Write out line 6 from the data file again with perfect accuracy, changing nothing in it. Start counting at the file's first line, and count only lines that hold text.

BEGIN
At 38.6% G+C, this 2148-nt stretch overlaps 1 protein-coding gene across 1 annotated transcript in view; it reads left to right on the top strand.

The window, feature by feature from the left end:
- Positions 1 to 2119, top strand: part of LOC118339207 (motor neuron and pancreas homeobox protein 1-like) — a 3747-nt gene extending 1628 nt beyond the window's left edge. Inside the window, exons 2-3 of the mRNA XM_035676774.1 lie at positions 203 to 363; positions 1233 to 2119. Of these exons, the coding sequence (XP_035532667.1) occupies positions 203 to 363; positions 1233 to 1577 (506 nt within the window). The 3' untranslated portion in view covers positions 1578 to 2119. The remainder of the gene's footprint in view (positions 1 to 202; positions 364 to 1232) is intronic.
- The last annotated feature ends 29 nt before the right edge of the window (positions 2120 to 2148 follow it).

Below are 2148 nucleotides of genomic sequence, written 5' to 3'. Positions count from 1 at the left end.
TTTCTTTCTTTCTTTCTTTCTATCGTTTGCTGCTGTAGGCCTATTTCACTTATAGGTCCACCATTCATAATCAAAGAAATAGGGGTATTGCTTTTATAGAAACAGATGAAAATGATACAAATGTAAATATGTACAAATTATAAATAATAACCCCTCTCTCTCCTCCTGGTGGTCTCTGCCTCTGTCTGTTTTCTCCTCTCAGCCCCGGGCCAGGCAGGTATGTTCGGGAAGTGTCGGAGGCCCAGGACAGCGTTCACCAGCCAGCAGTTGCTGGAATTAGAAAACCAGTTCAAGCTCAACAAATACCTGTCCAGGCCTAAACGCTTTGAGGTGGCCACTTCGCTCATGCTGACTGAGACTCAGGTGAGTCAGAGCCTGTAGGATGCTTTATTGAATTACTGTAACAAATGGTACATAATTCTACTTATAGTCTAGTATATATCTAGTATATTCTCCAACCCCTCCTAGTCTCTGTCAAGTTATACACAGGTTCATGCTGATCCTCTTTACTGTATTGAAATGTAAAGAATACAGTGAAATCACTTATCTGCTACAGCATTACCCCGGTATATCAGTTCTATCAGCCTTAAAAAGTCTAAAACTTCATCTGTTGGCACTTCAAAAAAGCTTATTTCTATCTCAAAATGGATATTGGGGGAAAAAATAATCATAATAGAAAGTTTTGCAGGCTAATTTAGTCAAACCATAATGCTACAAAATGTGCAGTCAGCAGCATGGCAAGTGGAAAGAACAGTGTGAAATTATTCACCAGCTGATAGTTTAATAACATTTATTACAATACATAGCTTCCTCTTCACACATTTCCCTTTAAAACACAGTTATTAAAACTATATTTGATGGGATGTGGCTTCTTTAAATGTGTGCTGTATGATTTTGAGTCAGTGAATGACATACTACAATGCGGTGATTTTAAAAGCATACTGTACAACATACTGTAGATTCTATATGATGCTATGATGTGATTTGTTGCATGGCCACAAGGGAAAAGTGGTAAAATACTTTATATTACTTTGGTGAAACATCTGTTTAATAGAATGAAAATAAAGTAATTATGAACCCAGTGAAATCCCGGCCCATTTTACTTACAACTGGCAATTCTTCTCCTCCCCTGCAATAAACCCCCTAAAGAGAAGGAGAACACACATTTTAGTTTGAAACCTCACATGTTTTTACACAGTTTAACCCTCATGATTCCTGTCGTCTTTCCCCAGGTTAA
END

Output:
TTTCTTTCTTTCTTTCTTTCTATCGTTTGCTGCTGTAGGCCTATTTCACTTATAGGTCCACCATTCATAATCAAAGAAATAGGGGTATTGCTTTTATAGAAACAGATGAAAATGATACAAATGTAAATATGTACAAATTATAAATAATAACCCCTCTCTCTCCTCCTGGTGGTCTCTGCCTCTGTCTGTTTTCTCCTCTCAGCCCCGGGCCAGGCAGGTATGTTCGGGAAGTGTCGGAGGCCCAGGACAGCGTTCACCAGCCAGCAGTTGCTGGAATTAGAAAACCAGTTCAAGCTCAACAAATACCTGTCCAGGCCTAAACGCTTTGAGGTGGCCACTTCGCTCATGCTGACTGAGACTCAGGTGAGTCAGAGCCTGTAGGATGCTTTATTGAATTACTGTAACAAATGGTACATAATTCTACTTATAGTCTAGTATATATCTAGTATATTCTCCAACCCCTCCTAGTCTCTGTCAAGTTATACACAGGTTCATGCTGATCCTCTTTACTGTATTGAAATGTAAAGAATACAGTGAAATCACTTATCTGCTACAGCATTACCCCGGTATATCAGTTCTATCAGCCTTAAAAAGTCTAAAACTTCATCTGTTGGCACTTCAAAAAAGCTTATTTCTATCTCAAAATGGATATTGGGGGAAAAAATAATCATAATAGAAAGTTTTGCAGGCTAATTTAGTCAAACCATAATGCTACAAAATGTGCAGTCAGCAGCATGGCAAGTGGAAAGAACAGTGTGAAATTATTCACCAGCTGATAGTTTAATAACATTTATTACAATACATAGCTTCCTCTTCACACATTTCCCTTTAAAACACAGTTATTAAAACTATATTTGATGGGATGTGGCTTCTTTAAATGTGTGCTGTATGATTTTGAGTCAGTGAATGACATACTACAATGCGGTGATTTTAAAAGCATACTGTACAACATACTGTAGATTCTATATGATGCTATGATGTGATTTGTTGCATGGCCACAAGGGAAAAGTGGTAAAATACTTTATATTACTTTGGTGAAACATCTGTTTAATAGAATGAAAATAAAGTAATTATGAACCCAGTGAAATCCCGGCCCATTTTACTTACAACTGGCAATTCTTCTCCTCCCCTGCAATAAACCCCCTAAAGAGAAGGAGAACACACATTTTAGTTTGAAACCTCACATGTTTTTACACAGTTTAACCCTCATGATTCCTGTCGTCTTTCCCCAGGTTAA